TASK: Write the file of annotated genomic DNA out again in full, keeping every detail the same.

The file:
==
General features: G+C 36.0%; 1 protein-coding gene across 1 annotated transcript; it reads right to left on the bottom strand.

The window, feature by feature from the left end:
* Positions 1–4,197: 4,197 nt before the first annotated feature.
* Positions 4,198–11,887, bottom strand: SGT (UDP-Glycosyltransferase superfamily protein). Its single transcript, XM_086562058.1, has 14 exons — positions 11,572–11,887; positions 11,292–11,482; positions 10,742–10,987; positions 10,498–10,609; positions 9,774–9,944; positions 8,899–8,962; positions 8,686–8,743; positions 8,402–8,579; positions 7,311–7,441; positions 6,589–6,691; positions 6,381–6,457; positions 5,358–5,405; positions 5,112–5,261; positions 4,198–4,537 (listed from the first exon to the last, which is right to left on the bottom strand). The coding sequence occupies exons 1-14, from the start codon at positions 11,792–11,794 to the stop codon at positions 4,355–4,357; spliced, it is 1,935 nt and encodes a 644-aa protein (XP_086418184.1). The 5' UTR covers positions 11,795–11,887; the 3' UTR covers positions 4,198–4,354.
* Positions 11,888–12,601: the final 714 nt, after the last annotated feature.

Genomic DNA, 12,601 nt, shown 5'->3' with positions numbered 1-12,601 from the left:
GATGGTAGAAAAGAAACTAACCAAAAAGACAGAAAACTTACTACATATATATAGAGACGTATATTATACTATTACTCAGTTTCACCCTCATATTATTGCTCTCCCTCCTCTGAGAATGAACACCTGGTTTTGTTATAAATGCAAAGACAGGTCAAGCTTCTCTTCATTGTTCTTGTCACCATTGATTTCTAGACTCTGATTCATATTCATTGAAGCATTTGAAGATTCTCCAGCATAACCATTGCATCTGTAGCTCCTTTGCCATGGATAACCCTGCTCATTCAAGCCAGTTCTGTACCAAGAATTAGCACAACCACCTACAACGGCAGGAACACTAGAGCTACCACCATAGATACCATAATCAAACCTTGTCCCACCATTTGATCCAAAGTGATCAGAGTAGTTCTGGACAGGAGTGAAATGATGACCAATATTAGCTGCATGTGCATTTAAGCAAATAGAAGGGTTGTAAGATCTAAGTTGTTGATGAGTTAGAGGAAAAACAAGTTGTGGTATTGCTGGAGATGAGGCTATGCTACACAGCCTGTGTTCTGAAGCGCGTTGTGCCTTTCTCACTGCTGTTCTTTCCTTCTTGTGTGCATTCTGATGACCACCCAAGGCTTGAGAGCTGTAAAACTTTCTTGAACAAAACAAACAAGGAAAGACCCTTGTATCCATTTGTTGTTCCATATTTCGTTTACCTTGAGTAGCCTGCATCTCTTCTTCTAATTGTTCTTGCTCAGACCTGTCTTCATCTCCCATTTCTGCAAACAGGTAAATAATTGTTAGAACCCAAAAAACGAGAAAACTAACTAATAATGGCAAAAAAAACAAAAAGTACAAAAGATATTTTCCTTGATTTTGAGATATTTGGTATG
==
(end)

General features: G+C 36.0%; 1 protein-coding gene across 1 annotated transcript; it reads right to left on the bottom strand.

The window, feature by feature from the left end:
* Positions 1–4,197: 4,197 nt before the first annotated feature.
* Positions 4,198–11,887, bottom strand: SGT (UDP-Glycosyltransferase superfamily protein). Its single transcript, XM_086562058.1, has 14 exons — positions 11,572–11,887; positions 11,292–11,482; positions 10,742–10,987; positions 10,498–10,609; positions 9,774–9,944; positions 8,899–8,962; positions 8,686–8,743; positions 8,402–8,579; positions 7,311–7,441; positions 6,589–6,691; positions 6,381–6,457; positions 5,358–5,405; positions 5,112–5,261; positions 4,198–4,537 (listed from the first exon to the last, which is right to left on the bottom strand). The coding sequence occupies exons 1-14, from the start codon at positions 11,792–11,794 to the stop codon at positions 4,355–4,357; spliced, it is 1,935 nt and encodes a 644-aa protein (XP_086418184.1). The 5' UTR covers positions 11,795–11,887; the 3' UTR covers positions 4,198–4,354.
* Positions 11,888–12,601: the final 714 nt, after the last annotated feature.

Genomic DNA, 12,601 nt, shown 5'->3' with positions numbered 1-12,601 from the left:
GATGGTAGAAAAGAAACTAACCAAAAAGACAGAAAACTTACTACATATATATAGAGACGTATATTATACTATTACTCAGTTTCACCCTCATATTATTGCTCTCCCTCCTCTGAGAATGAACACCTGGTTTTGTTATAAATGCAAAGACAGGTCAAGCTTCTCTTCATTGTTCTTGTCACCATTGATTTCTAGACTCTGATTCATATTCATTGAAGCATTTGAAGATTCTCCAGCATAACCATTGCATCTGTAGCTCCTTTGCCATGGATAACCCTGCTCATTCAAGCCAGTTCTGTACCAAGAATTAGCACAACCACCTACAACGGCAGGAACACTAGAGCTACCACCATAGATACCATAATCAAACCTTGTCCCACCATTTGATCCAAAGTGATCAGAGTAGTTCTGGACAGGAGTGAAATGATGACCAATATTAGCTGCATGTGCATTTAAGCAAATAGAAGGGTTGTAAGATCTAAGTTGTTGATGAGTTAGAGGAAAAACAAGTTGTGGTATTGCTGGAGATGAGGCTATGCTACACAGCCTGTGTTCTGAAGCGCGTTGTGCCTTTCTCACTGCTGTTCTTTCCTTCTTGTGTGCATTCTGATGACCACCCAAGGCTTGAGAGCTGTAAAACTTTCTTGAACAAAACAAACAAGGAAAGACCCTTGTATCCATTTGTTGTTCCATATTTCGTTTACCTTGAGTAGCCTGCATCTCTTCTTCTAATTGTTCTTGCTCAGACCTGTCTTCATCTCCCATTTCTGCAAACAGGTAAATAATTGTTAGAACCCAAAAAACGAGAAAACTAACTAATAATGGCAAAAAAAACAAAAAGTACAAAAGATATTTTCCTTGATTTTGAGATATTTGGTATG